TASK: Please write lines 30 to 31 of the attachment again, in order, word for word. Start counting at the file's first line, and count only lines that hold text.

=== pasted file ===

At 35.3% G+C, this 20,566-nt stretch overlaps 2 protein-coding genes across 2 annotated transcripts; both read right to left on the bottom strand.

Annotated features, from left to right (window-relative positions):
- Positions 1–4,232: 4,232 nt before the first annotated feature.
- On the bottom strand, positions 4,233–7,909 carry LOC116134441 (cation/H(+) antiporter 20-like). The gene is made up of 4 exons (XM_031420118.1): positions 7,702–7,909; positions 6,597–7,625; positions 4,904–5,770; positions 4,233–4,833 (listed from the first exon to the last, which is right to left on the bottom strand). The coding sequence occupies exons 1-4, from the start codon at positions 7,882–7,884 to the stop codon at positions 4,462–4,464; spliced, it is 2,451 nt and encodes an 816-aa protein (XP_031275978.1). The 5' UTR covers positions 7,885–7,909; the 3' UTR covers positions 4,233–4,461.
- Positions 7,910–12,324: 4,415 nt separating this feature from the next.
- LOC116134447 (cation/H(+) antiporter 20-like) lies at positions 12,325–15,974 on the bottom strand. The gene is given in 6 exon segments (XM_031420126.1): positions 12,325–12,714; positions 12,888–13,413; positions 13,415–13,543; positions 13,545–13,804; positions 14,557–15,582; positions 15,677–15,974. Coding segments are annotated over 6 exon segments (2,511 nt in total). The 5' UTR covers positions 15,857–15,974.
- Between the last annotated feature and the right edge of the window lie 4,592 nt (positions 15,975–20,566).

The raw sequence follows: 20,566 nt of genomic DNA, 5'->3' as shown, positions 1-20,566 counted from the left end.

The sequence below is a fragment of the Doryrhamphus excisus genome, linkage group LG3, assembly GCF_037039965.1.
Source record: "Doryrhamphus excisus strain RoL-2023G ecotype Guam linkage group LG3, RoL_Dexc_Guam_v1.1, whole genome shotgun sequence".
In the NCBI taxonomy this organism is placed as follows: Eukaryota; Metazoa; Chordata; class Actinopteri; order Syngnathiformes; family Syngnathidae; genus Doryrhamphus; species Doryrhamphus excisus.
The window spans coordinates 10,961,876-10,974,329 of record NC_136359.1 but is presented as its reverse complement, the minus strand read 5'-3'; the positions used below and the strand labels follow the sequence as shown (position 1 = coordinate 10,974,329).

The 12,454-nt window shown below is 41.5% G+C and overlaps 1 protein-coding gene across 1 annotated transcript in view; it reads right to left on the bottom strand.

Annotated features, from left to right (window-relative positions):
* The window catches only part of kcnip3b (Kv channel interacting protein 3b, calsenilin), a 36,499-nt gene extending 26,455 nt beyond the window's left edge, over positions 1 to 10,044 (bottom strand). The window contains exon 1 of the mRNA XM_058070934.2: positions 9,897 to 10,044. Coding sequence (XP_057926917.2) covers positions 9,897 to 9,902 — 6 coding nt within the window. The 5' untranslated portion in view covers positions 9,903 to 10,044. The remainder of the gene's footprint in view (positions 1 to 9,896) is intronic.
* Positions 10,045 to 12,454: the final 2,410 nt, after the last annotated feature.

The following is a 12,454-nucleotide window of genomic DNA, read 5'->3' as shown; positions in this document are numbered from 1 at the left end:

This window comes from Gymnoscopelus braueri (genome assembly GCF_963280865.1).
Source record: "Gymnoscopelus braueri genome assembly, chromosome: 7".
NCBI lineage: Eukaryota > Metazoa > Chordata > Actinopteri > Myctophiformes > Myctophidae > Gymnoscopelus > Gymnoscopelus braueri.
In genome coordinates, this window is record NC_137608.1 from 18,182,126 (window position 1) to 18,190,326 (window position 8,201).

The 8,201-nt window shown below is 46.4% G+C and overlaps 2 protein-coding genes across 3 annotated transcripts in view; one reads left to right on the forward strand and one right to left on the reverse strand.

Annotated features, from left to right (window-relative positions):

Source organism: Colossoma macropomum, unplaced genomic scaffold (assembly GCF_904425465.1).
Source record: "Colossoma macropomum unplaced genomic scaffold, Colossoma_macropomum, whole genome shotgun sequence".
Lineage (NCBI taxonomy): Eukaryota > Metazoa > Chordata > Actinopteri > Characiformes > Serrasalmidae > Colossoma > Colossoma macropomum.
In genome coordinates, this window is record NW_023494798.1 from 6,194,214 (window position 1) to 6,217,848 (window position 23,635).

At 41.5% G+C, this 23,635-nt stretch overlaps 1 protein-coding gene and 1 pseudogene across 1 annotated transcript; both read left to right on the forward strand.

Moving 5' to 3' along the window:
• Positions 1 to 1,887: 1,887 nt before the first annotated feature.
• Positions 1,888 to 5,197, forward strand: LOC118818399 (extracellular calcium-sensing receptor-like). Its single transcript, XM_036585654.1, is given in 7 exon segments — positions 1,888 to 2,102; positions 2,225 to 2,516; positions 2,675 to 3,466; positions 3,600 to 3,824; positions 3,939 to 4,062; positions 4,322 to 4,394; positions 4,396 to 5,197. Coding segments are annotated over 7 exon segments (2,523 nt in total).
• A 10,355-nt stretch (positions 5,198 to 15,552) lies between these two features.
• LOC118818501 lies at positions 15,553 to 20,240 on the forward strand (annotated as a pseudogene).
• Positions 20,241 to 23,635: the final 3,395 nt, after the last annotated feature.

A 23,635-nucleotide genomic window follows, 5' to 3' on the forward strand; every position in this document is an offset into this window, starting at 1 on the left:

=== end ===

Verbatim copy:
• Positions 1 to 1,887: 1,887 nt before the first annotated feature.
• Positions 1,888 to 5,197, forward strand: LOC118818399 (extracellular calcium-sensing receptor-like). Its single transcript, XM_036585654.1, is given in 7 exon segments — positions 1,888 to 2,102; positions 2,225 to 2,516; positions 2,675 to 3,466; positions 3,600 to 3,824; positions 3,939 to 4,062; positions 4,322 to 4,394; positions 4,396 to 5,197. Coding segments are annotated over 7 exon segments (2,523 nt in total).